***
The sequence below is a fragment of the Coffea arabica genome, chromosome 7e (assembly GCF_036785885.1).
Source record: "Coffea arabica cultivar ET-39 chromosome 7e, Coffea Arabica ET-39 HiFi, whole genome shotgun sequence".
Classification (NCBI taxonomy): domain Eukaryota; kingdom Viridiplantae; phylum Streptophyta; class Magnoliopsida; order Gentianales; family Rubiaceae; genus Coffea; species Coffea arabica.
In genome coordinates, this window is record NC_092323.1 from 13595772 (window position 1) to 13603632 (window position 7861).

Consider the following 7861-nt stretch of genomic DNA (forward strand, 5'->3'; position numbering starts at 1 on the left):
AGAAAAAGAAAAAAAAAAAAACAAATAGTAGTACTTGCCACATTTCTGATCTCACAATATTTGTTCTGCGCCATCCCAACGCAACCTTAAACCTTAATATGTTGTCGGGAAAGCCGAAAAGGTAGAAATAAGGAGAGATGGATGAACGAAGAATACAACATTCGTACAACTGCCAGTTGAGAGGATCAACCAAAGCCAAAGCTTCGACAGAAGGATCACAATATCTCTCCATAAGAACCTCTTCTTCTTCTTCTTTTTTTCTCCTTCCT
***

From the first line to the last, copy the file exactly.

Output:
The sequence below is a fragment of the Coffea arabica genome, chromosome 7e (assembly GCF_036785885.1).
Source record: "Coffea arabica cultivar ET-39 chromosome 7e, Coffea Arabica ET-39 HiFi, whole genome shotgun sequence".
Classification (NCBI taxonomy): domain Eukaryota; kingdom Viridiplantae; phylum Streptophyta; class Magnoliopsida; order Gentianales; family Rubiaceae; genus Coffea; species Coffea arabica.
In genome coordinates, this window is record NC_092323.1 from 13595772 (window position 1) to 13603632 (window position 7861).

Consider the following 7861-nt stretch of genomic DNA (forward strand, 5'->3'; position numbering starts at 1 on the left):
AGAAAAAGAAAAAAAAAAAAACAAATAGTAGTACTTGCCACATTTCTGATCTCACAATATTTGTTCTGCGCCATCCCAACGCAACCTTAAACCTTAATATGTTGTCGGGAAAGCCGAAAAGGTAGAAATAAGGAGAGATGGATGAACGAAGAATACAACATTCGTACAACTGCCAGTTGAGAGGATCAACCAAAGCCAAAGCTTCGACAGAAGGATCACAATATCTCTCCATAAGAACCTCTTCTTCTTCTTCTTTTTTTCTCCTTCCT